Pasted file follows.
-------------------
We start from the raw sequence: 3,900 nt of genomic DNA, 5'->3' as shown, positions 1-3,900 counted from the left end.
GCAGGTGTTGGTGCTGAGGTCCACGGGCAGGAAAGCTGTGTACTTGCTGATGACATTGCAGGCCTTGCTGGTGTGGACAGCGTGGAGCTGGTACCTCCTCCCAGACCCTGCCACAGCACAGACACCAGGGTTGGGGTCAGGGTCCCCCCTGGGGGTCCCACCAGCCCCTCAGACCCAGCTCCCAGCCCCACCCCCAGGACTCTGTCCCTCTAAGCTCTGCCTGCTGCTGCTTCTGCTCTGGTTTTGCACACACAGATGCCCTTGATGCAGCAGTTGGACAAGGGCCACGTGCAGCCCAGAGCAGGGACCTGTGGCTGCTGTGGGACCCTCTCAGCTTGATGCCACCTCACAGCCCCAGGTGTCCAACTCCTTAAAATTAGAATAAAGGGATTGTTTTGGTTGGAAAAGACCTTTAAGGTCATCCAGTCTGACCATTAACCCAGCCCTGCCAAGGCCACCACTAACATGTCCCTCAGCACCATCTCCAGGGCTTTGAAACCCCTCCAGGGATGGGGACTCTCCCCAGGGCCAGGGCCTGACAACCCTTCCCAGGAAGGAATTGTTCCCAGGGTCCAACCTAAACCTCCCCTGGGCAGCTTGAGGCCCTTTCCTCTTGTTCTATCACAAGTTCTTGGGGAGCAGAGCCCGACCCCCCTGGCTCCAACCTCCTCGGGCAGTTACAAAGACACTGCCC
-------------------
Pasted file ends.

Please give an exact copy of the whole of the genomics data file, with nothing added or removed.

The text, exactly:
We start from the raw sequence: 3,900 nt of genomic DNA, 5'->3' as shown, positions 1-3,900 counted from the left end.
GCAGGTGTTGGTGCTGAGGTCCACGGGCAGGAAAGCTGTGTACTTGCTGATGACATTGCAGGCCTTGCTGGTGTGGACAGCGTGGAGCTGGTACCTCCTCCCAGACCCTGCCACAGCACAGACACCAGGGTTGGGGTCAGGGTCCCCCCTGGGGGTCCCACCAGCCCCTCAGACCCAGCTCCCAGCCCCACCCCCAGGACTCTGTCCCTCTAAGCTCTGCCTGCTGCTGCTTCTGCTCTGGTTTTGCACACACAGATGCCCTTGATGCAGCAGTTGGACAAGGGCCACGTGCAGCCCAGAGCAGGGACCTGTGGCTGCTGTGGGACCCTCTCAGCTTGATGCCACCTCACAGCCCCAGGTGTCCAACTCCTTAAAATTAGAATAAAGGGATTGTTTTGGTTGGAAAAGACCTTTAAGGTCATCCAGTCTGACCATTAACCCAGCCCTGCCAAGGCCACCACTAACATGTCCCTCAGCACCATCTCCAGGGCTTTGAAACCCCTCCAGGGATGGGGACTCTCCCCAGGGCCAGGGCCTGACAACCCTTCCCAGGAAGGAATTGTTCCCAGGGTCCAACCTAAACCTCCCCTGGGCAGCTTGAGGCCCTTTCCTCTTGTTCTATCACAAGTTCTTGGGGAGCAGAGCCCGACCCCCCTGGCTCCAACCTCCTCGGGCAGTTACAAAGACACTGCCC